Last Saturday, Ray and I attended the Colonial Golf Tournament in Fort Worth. It's at a fancy country club and we had free tickets including a hospitality suite visit, thanks to my employer. Seeing golf live is interesting. I don't play golf and I do not watch it on television. But the wack of the ball, the whoosh as it flies through the air, and the accuracy of the players is entertaining.
It was a lovely day and we had a good stroll - got in a lot of steps.
So here's to aim that's true.
Instead, I shall be flailing through this Friday and on into the weekend.
Hope you score a hole-in-one, have fun, and use sunscreen. June is busting out all over.
Happy Memorial Day Weekend. This is the fun, whimsy stuff. Here are my little displays. In the dining room I've got the flag runner and then symbols of summer - shells, etc.
In the bathroom - more summer stuff - flamingos, fish, and beach turtles. Heck yeah - I'm ready to swim. It will be a fast plunge this weekend - from all of our rain, the pool is a brisk 68 degrees.
I'm a hardy Yankee gal - I can do it.
And the serious stuff for Memorial Weekend. It's not all about swimming, grilling, and chilling.
Soldiers everywhere have given their lives in the pursuit of freedom. We shall remember and salute their sacrifice.
Cheers everyone and enjoy a safe and wonderful Memorial Weekend.
(and yes, I'm SO grateful to have a three day weekend - no work Monday - whew!!!!!!!!
It has been forever at work since New Year's Day - our last paid holiday. Holy Crap!!!! )
Happy Wednesday - yea...she's done with the lantern pics
No need to comment, just enjoy.
Now we are aiming for Memorial Weekend - downhill slide to the unofficial start to summer. Swimsuit ready, hot dogs and burgers to be bought for grilling, drinks on ice, and an eye on the weather - will we need to break out the sunscreen or umbrellas?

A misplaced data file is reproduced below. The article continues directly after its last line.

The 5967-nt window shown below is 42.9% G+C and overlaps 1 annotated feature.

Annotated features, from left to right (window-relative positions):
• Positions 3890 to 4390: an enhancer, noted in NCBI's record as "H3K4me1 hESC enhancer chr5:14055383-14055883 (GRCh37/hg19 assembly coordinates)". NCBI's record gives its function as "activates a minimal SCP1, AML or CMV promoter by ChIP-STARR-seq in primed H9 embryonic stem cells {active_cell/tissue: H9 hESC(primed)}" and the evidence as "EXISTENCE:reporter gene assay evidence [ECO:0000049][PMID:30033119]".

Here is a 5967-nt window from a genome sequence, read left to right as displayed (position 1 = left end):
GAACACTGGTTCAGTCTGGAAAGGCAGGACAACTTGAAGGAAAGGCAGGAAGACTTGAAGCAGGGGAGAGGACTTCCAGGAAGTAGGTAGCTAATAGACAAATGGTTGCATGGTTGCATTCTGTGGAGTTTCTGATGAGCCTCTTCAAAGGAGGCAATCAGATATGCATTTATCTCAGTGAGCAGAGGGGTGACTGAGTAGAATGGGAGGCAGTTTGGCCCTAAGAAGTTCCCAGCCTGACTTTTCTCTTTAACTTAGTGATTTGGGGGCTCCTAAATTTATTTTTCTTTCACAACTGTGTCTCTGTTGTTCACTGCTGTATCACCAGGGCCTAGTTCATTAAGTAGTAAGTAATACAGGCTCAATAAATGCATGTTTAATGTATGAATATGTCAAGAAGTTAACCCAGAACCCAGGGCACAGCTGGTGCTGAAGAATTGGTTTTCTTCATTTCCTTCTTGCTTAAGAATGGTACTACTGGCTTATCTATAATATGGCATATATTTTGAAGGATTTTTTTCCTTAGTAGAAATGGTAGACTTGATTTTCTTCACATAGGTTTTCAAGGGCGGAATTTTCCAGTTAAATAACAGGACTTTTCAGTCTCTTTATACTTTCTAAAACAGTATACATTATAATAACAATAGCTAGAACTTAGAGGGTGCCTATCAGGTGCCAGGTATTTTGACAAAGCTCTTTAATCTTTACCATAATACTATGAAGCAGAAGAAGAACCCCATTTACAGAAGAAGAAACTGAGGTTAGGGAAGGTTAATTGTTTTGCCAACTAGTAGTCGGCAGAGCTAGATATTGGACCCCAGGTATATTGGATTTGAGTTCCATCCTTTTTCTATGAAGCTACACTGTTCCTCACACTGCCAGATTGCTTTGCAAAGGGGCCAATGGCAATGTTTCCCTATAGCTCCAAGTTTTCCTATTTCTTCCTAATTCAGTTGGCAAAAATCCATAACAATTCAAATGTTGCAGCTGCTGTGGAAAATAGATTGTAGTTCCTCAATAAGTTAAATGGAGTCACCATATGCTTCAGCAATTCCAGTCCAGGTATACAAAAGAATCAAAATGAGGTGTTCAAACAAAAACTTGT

The Nightingale by Kristin Hannah – In love
we find out who we want to be, in war we find out who we are (cover
blurb). 1939 France – Vianne sees her husband off to war, sure that this
scuffle with the Nazis will end quickly. However, the invasion occurs, and soon
she has a German captain requisitioning a room in her home. Without
food or money or hope, as danger escalates all around them, she is forced to
make one impossible choice after another to keep her family alive.
Meanwhile Vianne’s impetuous sister, Isabelle, meets Gaetan
and joins the Resistance. Never looking back, she risks her live many times to
save others. The circle of war brings the sisters and their estranged father
together in a unique circumstance. None trusts the other, but as family
fighting for France in their own ways, they unite in a surprising way. Kristin
Hannah captures the epic panorama of World War II and illuminates history in
this fictional work. Sisters, ideals, passions, danger, survival, love, and
freedom – this book covers the gamut in a novel that celebrates the resilience
of the human spirit and the durability of women. (cover blurb)
The Nightingale by Kristin Hannah is an
excellent read. Have a tissue handy near the end – sniffle alert, I promise
(and that’s okay).
Based on the box office totals that have racked up to billions, Ray and I might be the last people on the planet to finally see Avengers:Endgame. But rainy Saturday morning kept us from yard work. Thank goodness - movie magic time.
Three hours - I thought it went by quickly. Everybody and their uncle from the Marvel universe showed up. Story lines were explored and tied up fairly neatly. Some live, some die - that's life.
The word quantum is used and you know it's tricky when there's a time travel continuum theory bandied about.
Ironman and Captain America do stand toe to toe and argue. Well, Ironman does have to look up a bit. Chris Evans does have America's butt...hey, the movie says so.
There are tears, there are battles, there's humor. It's all there. Marvel knows how to package its product - the film is rich in characters, dialogue, action, and drama. I'm giving a review but no spoilers, just in case someone has been under a rock and missed this in the theater. And do see it on the big,big screen - it is glorious.